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Doubts Cast on Earhart Wreckage Sighting

Earhart
Amelia Earhart at Lae, Papua New Guinea the day before she left on her last flight.

March 3, 2011 —On the day it was announced that the latest DNA tests on a bone fragment thought to be that of Amelia Earhart were “inconclusive,” a group on the South Pacific island of Bougainville has claimed to have discovered her lost aircraft. The Papua New Guinea Post-Courier reported that armed men are guarding a wreck partially covered by a coral reef northwest of Buka Island on the north end of Bougainville. Some people are skeptical of this discovery since established research about Earhart’s last location make it unlikely that her Lockheed 10E Electra is now some 2,000 miles west of her last known position.

The wreck in question is resting in 230 feet of water near Matsungan Island, part of the Bougainville island chain. Residents have known for years that an aircraft wreck existed there and two investigators, David Mona and businessman Cletus Harepa, formed a group that began an expedition to confirm the finding in 2000.

Earhart and her navigator, Fred Noonan, disappeared in 1937 during an attempted circumnavigation of the world. More than 70 years later their vanishing has become arguably the last great enduring mystery of aviation. Ric Gillespie, executive director of The International Group for Historic Aircraft Recovery (TIGHAR) – which has been searching for evidence of their last location for 23 years - doesn’t believe that the group on Bouganville (which TIGHAR has been advising) has discovered the aircraft.

“There is physically no way that Earhart’s airplane could be anywhere near New Guinea,” Gillespie told EAA. “All researchers, regardless of what theory they ascribe to, agree that Earhart was within 200 miles of Howland Island based on the strength of the signals received by the United States Coast Guard. At that moment they (Earhart and Noonan) had no more than four hours of fuel remaining. It’s 2,000 miles from that area back to New Guinea.”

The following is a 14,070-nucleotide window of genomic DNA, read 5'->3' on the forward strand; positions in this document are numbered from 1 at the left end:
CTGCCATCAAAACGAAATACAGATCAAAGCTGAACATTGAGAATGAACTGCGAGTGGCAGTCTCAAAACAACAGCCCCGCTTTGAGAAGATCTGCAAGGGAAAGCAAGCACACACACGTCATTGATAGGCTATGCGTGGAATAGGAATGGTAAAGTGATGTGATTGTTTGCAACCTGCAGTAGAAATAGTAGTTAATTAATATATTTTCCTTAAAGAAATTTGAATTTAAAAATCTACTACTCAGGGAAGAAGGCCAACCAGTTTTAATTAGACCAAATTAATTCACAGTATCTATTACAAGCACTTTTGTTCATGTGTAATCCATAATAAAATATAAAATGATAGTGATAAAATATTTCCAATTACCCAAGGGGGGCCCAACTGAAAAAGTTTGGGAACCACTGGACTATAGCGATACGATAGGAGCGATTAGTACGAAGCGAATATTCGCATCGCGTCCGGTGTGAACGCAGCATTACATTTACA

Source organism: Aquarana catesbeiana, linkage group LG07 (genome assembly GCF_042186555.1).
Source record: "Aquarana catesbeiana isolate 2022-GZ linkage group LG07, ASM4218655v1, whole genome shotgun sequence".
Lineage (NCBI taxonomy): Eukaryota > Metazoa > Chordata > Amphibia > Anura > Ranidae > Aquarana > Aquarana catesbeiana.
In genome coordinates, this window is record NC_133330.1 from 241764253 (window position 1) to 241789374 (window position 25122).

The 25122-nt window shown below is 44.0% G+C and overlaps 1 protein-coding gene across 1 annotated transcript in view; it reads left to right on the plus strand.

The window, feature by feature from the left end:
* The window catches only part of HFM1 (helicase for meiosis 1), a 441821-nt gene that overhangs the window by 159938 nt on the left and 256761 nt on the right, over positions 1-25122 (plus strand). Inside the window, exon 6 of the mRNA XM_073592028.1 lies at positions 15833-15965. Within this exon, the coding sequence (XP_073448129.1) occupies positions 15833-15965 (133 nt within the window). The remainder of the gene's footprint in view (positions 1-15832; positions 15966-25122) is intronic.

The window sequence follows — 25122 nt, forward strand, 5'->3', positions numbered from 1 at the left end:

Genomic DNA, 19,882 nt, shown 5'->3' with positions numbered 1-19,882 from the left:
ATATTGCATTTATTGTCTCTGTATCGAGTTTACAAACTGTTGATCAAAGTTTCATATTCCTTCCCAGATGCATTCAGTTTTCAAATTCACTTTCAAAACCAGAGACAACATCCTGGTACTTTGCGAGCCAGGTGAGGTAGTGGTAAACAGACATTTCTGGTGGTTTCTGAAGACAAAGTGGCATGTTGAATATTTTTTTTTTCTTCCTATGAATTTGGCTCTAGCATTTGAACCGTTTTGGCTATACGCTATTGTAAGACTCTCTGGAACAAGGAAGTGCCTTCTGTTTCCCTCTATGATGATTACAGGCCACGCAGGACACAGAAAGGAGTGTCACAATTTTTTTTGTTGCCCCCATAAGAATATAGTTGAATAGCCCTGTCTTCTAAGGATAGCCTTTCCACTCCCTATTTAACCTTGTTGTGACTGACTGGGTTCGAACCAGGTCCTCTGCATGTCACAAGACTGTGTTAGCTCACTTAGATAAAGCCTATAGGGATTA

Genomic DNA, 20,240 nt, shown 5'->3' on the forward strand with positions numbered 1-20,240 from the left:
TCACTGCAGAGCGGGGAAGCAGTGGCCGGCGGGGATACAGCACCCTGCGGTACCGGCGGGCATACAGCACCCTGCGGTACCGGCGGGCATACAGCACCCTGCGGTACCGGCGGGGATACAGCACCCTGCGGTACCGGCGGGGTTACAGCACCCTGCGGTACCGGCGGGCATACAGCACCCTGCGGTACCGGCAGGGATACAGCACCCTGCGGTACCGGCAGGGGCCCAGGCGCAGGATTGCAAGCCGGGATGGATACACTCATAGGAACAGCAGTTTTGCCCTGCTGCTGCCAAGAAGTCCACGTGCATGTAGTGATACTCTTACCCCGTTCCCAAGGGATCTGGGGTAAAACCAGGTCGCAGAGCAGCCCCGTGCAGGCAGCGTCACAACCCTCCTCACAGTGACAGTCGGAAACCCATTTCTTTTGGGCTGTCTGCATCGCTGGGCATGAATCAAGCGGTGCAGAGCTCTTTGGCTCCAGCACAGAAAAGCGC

On July 2, 1937, Earhart and Noonan departed Lae, New Guinea eastbound, for a 19-hour leg to Howland Island. The proposed crash site claimed by the Bougainville group lies approximately 500 miles east of their departure point directly on the proposed flight path. Noonan used deduced reckoning and celestial navigation to get them to within approximately 200 miles of Howland, where the USCG ship Itasca would provide a radio beacon for Earhart to follow. Communication problems between Earhart and the Itasca denied Earhart the ability to use radio guidance as she approached the approximate location of Howland. Based on reports of the radio communications, most believe Earhart began flying north and south in an effort to find the island until they ran out of fuel.

TIGHAR gave Mona and Harepa an 11-item checklist a few months ago to help them identify the aircraft, and it was reported that eight of the eleven items were checked off. Gillespie said that what information the Bougainville group did share with them was either widely available or didn’t make sense, and they have so far not produced any photographs.

“They told us they found human skulls, which likely could not have survived underwater for that long,” Gillespie said. “So we decided to do our own research and we discovered that during World War II there was a Navy PV-1 Lockheed Ventura that was lost in that same area with similar features to a Electra 10E including having two engines, twin tail…and is really a bigger, faster version of the Electra.”

The discovery has whipped Bougainville into a bit of a frenzy as the island’s Minister for Culture and Tourism Joseph Egilio, in a press conference yesterday, appeared worried that the issue may get out of hand. While he commended the group’s expedition he warned that any wreckage found would be the property of the government.

Bone fragment DNA ‘inconclusive’

Last December EAA reported that TIGHAR was going to test an apparent bone fragment found on the island of Nikumaroro in 2009 for Earhart’s DNA. TIGHAR has been advancing the theory that Earhart and Noonan ditched on this island south of Howland, their intended destination, after running out of fuel. Circumstantial discoveries by TIGHAR and others over the years have pointed to the possibility that they lived as castaways on the island until their likely demise.

Gillespie says that the DNA tests were inconclusive since too much of the bone would be destroyed in a required replication test by an independent lab. Gillespie plans to try again when advances in DNA testing allow for further and more widespread evaluation.

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